Cross-site scripting (XSS) continues to remain a prevalent vulnerability in web applications, having ranked in the OWASP Top Ten for 2017. XSS is a type of injection attack where malicious scripts are injected into a trusted website, abusing the user’s trust in said website. The Financial Services website I was examining for this attack vector evaluated risk management.
Creating a document template was a two-step process: the first step designated a name for the template, and the second was selecting the parameters for the template. After creating a test template, I noted on the page listing the templates that the template names were reflected in the source code as such:
Targeting the reflection in the anchor tag, the idea was to get an event handler attribute in the tag such that user interaction with the link triggered the injected payload. The initial attempt of using special characters in the template name was met with an error message stating only alphanumeric characters can be used; further digging into the source code revealed it was just a client-side check that can be bypassed using a proxy tool such as Burp Suite.
Using the test string
“xss=”xss, I came across another issue. The inputted template name was being reflected on the second step of the creation process and being interpreted as code, so saving the new template would not set the same template name that was initially inputted. Using HTML entity encoding, I was able to resolve the issue with the test string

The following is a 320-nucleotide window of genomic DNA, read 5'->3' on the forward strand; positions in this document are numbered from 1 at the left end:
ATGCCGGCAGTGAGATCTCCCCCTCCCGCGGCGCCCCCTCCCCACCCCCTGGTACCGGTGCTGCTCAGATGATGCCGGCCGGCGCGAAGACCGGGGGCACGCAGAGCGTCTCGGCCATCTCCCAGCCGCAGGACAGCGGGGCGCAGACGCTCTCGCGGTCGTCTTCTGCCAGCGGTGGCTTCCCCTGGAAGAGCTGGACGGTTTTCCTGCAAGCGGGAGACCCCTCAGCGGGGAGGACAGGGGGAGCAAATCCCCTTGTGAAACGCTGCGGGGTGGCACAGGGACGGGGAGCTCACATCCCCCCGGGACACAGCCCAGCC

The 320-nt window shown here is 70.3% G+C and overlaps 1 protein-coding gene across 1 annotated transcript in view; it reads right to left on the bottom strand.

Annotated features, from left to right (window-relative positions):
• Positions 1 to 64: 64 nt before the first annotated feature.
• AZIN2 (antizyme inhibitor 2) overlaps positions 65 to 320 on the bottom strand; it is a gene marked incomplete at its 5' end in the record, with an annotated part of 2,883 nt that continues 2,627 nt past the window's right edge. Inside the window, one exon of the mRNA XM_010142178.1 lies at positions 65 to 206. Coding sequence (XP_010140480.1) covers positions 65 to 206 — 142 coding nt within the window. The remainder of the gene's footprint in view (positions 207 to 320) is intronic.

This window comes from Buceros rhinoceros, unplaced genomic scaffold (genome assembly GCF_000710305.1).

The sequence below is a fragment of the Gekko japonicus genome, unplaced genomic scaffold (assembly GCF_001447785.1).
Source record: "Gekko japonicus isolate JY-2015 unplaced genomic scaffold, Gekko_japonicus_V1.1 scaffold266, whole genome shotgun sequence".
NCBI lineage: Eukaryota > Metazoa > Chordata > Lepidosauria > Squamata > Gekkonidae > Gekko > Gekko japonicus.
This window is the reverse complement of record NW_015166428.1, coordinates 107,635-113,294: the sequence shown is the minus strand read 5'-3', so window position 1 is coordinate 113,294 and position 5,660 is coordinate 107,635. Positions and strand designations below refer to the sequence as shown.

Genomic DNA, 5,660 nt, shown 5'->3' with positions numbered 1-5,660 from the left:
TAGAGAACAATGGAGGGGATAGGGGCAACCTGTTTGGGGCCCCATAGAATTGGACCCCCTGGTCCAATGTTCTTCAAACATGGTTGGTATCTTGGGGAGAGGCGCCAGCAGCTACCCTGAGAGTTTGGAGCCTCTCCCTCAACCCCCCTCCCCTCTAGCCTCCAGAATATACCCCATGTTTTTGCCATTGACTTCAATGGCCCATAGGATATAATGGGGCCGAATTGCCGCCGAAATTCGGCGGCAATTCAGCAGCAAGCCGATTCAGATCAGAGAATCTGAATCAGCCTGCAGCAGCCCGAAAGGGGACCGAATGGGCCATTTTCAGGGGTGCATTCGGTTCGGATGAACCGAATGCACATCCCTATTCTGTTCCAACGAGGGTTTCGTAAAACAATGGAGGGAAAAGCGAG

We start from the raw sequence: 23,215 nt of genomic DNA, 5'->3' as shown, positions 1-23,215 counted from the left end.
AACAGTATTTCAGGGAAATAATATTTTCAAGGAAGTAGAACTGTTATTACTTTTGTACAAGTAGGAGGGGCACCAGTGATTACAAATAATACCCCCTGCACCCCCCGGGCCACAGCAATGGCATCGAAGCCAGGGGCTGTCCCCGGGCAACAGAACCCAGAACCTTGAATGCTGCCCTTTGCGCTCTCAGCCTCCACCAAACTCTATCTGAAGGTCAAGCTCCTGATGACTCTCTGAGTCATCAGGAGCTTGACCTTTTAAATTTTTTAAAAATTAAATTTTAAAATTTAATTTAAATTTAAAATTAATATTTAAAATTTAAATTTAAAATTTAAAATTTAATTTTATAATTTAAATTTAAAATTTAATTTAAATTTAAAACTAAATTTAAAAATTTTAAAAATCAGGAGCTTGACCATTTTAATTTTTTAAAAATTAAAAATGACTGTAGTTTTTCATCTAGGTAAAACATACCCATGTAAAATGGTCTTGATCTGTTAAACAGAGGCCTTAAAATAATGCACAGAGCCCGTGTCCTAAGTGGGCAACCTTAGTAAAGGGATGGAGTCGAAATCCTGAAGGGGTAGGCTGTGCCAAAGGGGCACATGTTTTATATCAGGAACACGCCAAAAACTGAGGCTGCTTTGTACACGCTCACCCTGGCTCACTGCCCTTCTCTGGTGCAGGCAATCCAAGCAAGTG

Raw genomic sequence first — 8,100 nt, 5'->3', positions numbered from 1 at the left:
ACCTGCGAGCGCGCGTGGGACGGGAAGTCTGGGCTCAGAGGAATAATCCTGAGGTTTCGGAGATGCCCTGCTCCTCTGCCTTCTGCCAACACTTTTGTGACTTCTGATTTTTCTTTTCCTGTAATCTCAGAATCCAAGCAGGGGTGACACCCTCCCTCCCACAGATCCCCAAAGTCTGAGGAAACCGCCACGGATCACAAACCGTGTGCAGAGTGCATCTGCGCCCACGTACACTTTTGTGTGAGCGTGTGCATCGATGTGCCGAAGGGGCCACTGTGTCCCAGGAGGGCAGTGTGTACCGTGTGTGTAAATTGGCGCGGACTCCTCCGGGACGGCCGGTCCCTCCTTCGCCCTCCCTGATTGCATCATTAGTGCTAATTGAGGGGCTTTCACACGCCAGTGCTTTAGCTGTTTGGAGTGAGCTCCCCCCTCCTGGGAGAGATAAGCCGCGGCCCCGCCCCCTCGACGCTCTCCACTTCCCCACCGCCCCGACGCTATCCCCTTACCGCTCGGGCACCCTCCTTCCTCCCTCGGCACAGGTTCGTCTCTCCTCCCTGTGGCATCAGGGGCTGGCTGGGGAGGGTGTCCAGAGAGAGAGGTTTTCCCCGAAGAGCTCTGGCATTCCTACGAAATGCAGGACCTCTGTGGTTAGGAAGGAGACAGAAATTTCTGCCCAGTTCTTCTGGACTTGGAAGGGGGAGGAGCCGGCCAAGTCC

onmouseover event handler, I crafted this initial payload of:
confirm) from the template name, along with property accessors of some objects (e.g.
Combining these evasion techniques, the final payload to illustrate the success of an XSS attack was:
The request to create the malicious template was as follows:
With the newly-created template containing the injected payload, simply moving the cursor over the template name on the template list page triggered execution of the script.
Preventing XSS requires treating untrusted data separate from the application code. Input validation can be used for untrusted data to ensure that the data is properly formed for the context it is received, both syntactically and semantically. However, output encoding should be the primary method of preventing XSS. Untrusted data, such as that from user input, should be contextually encoded when displayed so that it is treated as data and not as code. Additional mitigations against the impact of XSS include setting the HTTPOnly flag on the session cookie, implementing Content Security Policy, and using the X-XSS-Protection response header. Following these strategies will work much better than trying to use a blacklist to prevent XSS.